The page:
This was not the only case. The merchant from Korça, Bexhet Frshëri, a former deputy during the time of the Kingdom, although he was very old, they tortured him at work by demanding the rate, which was impossible for his age and physique, they pushed him and hit him and these were accompanied by insults and the dirtiest words. Bexheti, already weakened and helpless, could not follow the crowd of prisoners rushing to return to the camp. He fell to the ground with bulging eyes; the police immediately surrounded him and were kicking him, drowning him in the mud. He looked into their eyes, as if he wanted to thank them, for saving him from his troubles and sufferings.
Bexhet Frashëri was thrown into the embankment and covered with earth (mud). Through such torture, lawyers such as: Vangjel Golgota, Shefqet Çelkupa, Fuat Asllani, Qamil Xhaja, or journalists Koço Semini and Fiqiri Llagami would spend years in the Maliq swamp; pharmacists Alfred Ashiku, Mikel Kilica, Vlash Dushniku, and many others who experienced the communist hell in the Maliqi camp, in Vločisht, in Nizhavec and in Orman Pojanit
“The prisoners worked on draining the swamp from April to November. Finally, the rainy season had arrived and the prisoners would be taken through the closed prisons, to return again in the spring. Of course, only those who remained alive would return. The prisoners were looking forward to leaving the swamp. The prisoners were lined up next to the cars. The policemen started reading the names. Whoever heard the name, hurried to get in the car? Shefqet Shehu from Peshkopia was also in the row.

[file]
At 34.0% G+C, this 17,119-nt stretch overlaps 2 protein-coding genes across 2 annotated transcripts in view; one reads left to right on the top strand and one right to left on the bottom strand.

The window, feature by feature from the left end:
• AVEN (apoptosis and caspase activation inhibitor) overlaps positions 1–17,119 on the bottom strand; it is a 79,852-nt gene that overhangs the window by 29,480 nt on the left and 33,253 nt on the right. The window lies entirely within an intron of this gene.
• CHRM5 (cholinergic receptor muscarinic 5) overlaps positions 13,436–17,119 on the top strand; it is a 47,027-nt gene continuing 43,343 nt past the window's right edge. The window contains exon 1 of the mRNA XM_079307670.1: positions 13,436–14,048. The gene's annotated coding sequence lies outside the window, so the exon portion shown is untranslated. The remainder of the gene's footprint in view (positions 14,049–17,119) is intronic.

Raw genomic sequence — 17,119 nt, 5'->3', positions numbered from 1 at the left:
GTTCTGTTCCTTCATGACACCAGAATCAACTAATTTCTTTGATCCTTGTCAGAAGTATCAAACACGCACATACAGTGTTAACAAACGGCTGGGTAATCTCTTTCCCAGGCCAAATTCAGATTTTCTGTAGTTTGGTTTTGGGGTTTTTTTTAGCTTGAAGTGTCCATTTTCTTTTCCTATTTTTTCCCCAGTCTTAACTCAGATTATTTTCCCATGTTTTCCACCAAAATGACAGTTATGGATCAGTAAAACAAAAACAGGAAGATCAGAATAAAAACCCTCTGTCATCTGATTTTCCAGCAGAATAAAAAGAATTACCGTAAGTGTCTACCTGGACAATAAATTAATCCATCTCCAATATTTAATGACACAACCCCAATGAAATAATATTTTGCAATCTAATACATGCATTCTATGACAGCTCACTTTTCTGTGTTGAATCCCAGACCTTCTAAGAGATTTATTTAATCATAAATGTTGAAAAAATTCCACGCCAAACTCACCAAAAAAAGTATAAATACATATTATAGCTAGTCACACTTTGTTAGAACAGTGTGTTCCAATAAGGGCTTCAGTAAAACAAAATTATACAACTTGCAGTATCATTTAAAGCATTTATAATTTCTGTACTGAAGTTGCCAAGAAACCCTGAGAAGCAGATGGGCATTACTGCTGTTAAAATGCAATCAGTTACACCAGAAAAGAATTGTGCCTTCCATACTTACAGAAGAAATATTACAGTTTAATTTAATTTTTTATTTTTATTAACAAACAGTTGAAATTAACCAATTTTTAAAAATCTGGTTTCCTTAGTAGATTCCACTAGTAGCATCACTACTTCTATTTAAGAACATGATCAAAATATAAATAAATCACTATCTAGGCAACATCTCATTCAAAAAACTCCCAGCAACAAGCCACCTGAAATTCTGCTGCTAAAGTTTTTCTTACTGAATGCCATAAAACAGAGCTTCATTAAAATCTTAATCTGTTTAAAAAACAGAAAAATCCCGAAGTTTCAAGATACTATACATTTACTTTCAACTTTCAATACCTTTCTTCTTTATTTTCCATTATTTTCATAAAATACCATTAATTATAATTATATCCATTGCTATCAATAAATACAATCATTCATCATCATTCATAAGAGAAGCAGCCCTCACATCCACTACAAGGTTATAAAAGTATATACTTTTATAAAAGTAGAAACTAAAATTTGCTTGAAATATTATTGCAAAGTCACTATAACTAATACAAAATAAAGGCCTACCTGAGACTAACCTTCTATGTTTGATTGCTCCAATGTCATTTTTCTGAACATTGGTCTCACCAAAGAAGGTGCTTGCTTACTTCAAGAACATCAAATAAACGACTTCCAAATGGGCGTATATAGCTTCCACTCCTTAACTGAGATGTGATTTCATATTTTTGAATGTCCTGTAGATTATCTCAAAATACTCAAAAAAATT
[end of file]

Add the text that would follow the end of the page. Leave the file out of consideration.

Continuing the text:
When he heard the name he made to move, but he saw that it would be difficult. He was the most crushed of all the others. He grabbed the side of the body, gave his body hard, but his hands slipped, he couldn’t hold on and fell to the ground. The guards did not run to hit him as they all did with the prisoners, but beckoned to Beqir Kolec. By the way, he had expected this. He attacked Shehu, as if he were a beast and started kicking him. Then he took a stick and started hitting him on the head, while we couldn’t do anything to help him.
Even if we tried we would have the same fate as him. Only when he got into the car, we tried to clean the blood from his face, but he only moaned. He died in Tirana prison. Nothing is known about how it happened. The prisoners would be out of the swamp anyway, at least for a few months. Some would stay in Tirana prison and others in prisons in other cities. When the prisoners of Tirana had arrived at the prison, Mehmet Shehu had gone to inspect them, together with Shefqet Peçin. It was the time when Koçi Xoxe and others were convicted.